Esmaspäev, 23 August 2021 00:00
Estonian Life No. 33 2021 - Toomas Lukk
The erection of the memorial to the Victims of Communism is right thing to do. It reflects the history, identity and values of Canadians.
August 23rd offers a stark reminder of dark times, when under the auspices of two dictators, Adolf Hitler and Josef Stalin, the infamous Molotov-Ribbentrop pact was signed. The signing of the Pact stunned the world as an alliance between Communism and Nazism was inconceivable. The New York Times editorial of September 1939, however, concluded that ideologically the Nazis and Soviets were not that far apart and depicted Hitlerism as brown communism and Stalinism as red fascism.
The Pact divided Europe into spheres of influence and ultimately threw the world into a Second World War. Before, during, and after the War, millions of innocent people lost their lives due to the Nazi and Soviet anti-human ideologies. After the War, many previously independent nations lost their sovereignty as the “Iron Curtain” fell on Europe dividing it ideologically into the Eastern and Western Block.
After Hitler shot himself in 1945, Stalin continued to implement his murderous and repressive policies until his death in March 1953. (My own mother-in-law, then 15 years old, had to cry at school. To drop a tear, children rubbed their under-eyes with onion.)
Stalin’s heavy hand landed not only on the “liberated” peoples of Eastern Europe but also on the Russian people themselves. It has been argued that during the Stalinist great purges in the 1930s every fourth Muscovite was killed or deported to the Gulag (the Soviet forced labor camp system) in Siberia. At its height, the Gulag network included hundreds of labor camps where many died of starvation, disease, exhaustion, or were executed. The atrocities of the Gulag system have had a long-lasting impact that still permeates Russian society today.
The Russian Federation, the legal successor state to the Soviet Union, has never recognized the Soviet regime’s deportations, which are internationally regarded as crimes against humanity.
President Putin's view that the collapse of the Soviet Union was the “greatest geopolitical catastrophe” of the twentieth century disrespects those nations that were forcibly annexed and suffered under the communist yoke. Clearly, the collapse of the Soviet Union was the collapse of a regime ruled by a sham communist ideology. The disintegration of the Soviet Union was indeed not a great “geopolitical catastrophe” but instead a triumph of freedom and the most significant liberation of captive European nations after WWII.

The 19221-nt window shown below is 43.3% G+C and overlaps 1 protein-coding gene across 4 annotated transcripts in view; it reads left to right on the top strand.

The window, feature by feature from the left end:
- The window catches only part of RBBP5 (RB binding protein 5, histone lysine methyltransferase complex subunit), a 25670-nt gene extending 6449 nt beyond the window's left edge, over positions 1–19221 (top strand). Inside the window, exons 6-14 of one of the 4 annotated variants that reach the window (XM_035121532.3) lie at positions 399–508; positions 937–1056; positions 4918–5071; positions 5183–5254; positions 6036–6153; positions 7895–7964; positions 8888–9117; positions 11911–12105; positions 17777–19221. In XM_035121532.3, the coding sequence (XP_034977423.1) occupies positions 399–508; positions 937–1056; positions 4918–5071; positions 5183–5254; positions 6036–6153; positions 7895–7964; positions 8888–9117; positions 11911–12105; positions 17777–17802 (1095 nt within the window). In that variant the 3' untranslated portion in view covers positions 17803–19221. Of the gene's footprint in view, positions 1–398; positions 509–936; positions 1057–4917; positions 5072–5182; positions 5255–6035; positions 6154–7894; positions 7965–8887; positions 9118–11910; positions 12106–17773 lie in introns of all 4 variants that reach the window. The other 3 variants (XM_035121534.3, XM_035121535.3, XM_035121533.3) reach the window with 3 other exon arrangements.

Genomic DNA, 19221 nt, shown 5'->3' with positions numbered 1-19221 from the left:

Today, although originating from Ancient-Greece, the prevailing system of governance is democracy, the rule of the people. Since those times, the notion of democracy has taken a number of forms, both in theory and practice. Some regard their democracy “sovereign” or attach other “characteristics”.
Regardless of manifestation, the meaning of democracy cannot be underestimated since antonyms to it are despotism, dictatorship, totalitarianism and tyranny - words which need no explanation. For Aristotle, however, the underlying principle of democracy is freedom, since only in a democracy can the citizens have a share in freedom and enjoy liberty.
According to the Economist Intelligence Unit’s Democracy Index for 2020, Canada ranks as one of the strongest democracies in the world. Living in a democracy can help ensure that a person will be protected from arbitrary detention or death caused by a tyrannical regime. Democracies do not go to war against each other but uphold and protect human rights and the right to life. The Soviet communist regime, however, deprived millions of people of that right.
Canadian Parliament’s unanimously adopted resolution in 2009, introduced by Ambassador Bob Rae, calling on all Canadians to recognize August 23 as the Black Ribbon Day proves the strength of Canada’s democratic credentials. Who else but Canada, a land of refuge, knows better the price of human suffering and the hope and freedom it has provided for so many people. The families of millions of Central and Eastern Europeans who fled communist and Nazi terror have helped build the modern, vibrant and tolerant nation Canada is today.
In this respect, the memorial to the Victims of Communism is the right thing to do. It is not a controversial issue since the victims cannot speak for themselves. It is a moral issue reflecting the history, identity, and values of Canadians.
Many Central and Eastern European communities appreciate the decision to erect the monument and anxiously await its completion. All victims - Belarussians, Estonians, Jews, Latvians, Lithuanians, Ukrainians, Russians and others - deserve to have their memory honored and celebrated. The monument will remind us of the price of crimes against humanity, which are timeless, and the value of human life.
Ambassador Toomas Lukk
, Estonian Embassy in Ottawa